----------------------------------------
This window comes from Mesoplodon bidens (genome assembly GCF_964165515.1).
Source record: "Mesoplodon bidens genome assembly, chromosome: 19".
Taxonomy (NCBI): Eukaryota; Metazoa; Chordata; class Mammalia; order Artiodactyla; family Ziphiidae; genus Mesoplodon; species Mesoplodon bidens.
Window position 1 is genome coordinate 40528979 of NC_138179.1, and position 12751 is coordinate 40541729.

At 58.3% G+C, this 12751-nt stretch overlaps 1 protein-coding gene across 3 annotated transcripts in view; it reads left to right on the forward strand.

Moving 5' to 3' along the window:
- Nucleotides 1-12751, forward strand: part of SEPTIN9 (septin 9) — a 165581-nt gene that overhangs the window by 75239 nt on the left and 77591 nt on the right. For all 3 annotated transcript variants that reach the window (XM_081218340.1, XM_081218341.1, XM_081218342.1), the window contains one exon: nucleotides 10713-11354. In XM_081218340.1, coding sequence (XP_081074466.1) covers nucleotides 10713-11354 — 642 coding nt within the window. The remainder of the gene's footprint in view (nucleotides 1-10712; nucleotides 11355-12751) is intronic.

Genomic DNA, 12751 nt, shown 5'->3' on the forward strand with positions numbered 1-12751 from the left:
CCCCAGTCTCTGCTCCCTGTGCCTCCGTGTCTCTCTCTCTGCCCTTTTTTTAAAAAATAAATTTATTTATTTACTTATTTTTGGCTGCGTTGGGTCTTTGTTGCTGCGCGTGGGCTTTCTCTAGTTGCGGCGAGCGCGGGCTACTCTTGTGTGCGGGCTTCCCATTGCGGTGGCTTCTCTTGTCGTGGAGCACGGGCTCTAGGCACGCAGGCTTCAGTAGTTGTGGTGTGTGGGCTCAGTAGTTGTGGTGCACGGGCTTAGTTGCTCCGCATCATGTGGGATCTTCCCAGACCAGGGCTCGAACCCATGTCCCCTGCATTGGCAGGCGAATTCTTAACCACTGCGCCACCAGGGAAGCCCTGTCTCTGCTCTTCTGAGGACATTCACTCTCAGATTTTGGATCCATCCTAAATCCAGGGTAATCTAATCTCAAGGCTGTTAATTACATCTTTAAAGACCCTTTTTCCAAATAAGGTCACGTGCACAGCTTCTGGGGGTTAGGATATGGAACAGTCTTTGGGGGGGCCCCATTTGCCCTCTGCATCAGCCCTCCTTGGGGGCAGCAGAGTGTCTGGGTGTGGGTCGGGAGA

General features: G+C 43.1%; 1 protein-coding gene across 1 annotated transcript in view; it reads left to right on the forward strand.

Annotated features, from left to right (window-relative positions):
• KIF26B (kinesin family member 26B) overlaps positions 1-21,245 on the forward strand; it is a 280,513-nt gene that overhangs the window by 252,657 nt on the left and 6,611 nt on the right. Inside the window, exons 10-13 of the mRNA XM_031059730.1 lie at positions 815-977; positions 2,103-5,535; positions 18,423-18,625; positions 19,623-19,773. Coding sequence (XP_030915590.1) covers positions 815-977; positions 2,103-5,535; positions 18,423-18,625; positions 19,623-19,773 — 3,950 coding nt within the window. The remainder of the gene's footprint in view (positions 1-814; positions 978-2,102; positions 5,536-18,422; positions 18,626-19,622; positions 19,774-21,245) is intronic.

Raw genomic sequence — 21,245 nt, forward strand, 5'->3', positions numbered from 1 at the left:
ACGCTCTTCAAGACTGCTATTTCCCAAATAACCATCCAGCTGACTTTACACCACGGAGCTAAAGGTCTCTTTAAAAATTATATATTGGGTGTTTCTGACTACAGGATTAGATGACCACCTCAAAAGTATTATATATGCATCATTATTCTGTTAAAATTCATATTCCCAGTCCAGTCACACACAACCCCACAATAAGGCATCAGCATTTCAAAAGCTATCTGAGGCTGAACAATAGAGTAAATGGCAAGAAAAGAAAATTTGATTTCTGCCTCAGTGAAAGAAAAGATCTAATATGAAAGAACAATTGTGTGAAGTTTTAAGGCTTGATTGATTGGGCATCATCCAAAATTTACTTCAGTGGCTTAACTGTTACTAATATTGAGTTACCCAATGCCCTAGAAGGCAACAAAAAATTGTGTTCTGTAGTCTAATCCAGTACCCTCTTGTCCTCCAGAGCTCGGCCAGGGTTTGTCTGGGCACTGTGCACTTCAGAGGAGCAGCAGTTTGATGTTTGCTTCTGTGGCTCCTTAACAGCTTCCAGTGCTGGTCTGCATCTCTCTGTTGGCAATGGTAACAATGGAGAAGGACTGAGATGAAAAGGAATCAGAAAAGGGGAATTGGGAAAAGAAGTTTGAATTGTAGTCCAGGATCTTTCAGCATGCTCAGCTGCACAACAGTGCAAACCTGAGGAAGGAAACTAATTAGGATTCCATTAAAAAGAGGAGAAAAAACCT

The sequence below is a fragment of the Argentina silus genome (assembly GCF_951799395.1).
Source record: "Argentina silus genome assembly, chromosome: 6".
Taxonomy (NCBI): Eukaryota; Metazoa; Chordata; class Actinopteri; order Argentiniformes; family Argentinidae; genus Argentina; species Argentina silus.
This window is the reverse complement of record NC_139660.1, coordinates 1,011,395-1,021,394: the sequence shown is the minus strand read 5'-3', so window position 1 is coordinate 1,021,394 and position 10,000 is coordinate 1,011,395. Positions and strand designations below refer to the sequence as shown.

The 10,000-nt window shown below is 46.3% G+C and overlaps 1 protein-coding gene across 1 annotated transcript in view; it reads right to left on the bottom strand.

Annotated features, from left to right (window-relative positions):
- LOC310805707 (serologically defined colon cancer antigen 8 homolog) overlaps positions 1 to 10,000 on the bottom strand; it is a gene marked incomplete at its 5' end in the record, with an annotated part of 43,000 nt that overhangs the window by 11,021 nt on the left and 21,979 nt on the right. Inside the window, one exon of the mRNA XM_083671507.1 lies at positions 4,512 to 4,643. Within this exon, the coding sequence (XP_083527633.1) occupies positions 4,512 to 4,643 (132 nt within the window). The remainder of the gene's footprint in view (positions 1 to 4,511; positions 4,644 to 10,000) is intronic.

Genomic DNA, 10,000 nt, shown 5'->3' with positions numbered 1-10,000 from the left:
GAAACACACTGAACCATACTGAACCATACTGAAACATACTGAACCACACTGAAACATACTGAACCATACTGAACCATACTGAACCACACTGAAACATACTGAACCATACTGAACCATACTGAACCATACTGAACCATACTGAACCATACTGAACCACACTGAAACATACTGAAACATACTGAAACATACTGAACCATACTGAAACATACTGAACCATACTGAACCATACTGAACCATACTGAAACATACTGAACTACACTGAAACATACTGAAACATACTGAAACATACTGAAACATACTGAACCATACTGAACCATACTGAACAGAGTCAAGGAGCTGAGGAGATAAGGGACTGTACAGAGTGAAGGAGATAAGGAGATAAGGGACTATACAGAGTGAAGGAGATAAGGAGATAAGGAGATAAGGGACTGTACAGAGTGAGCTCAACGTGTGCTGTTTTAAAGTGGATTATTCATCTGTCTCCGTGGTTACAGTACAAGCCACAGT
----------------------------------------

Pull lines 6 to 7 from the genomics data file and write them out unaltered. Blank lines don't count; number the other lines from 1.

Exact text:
Moving 5' to 3' along the window:
- Nucleotides 1-12751, forward strand: part of SEPTIN9 (septin 9) — a 165581-nt gene that overhangs the window by 75239 nt on the left and 77591 nt on the right. For all 3 annotated transcript variants that reach the window (XM_081218340.1, XM_081218341.1, XM_081218342.1), the window contains one exon: nucleotides 10713-11354. In XM_081218340.1, coding sequence (XP_081074466.1) covers nucleotides 10713-11354 — 642 coding nt within the window. The remainder of the gene's footprint in view (nucleotides 1-10712; nucleotides 11355-12751) is intronic.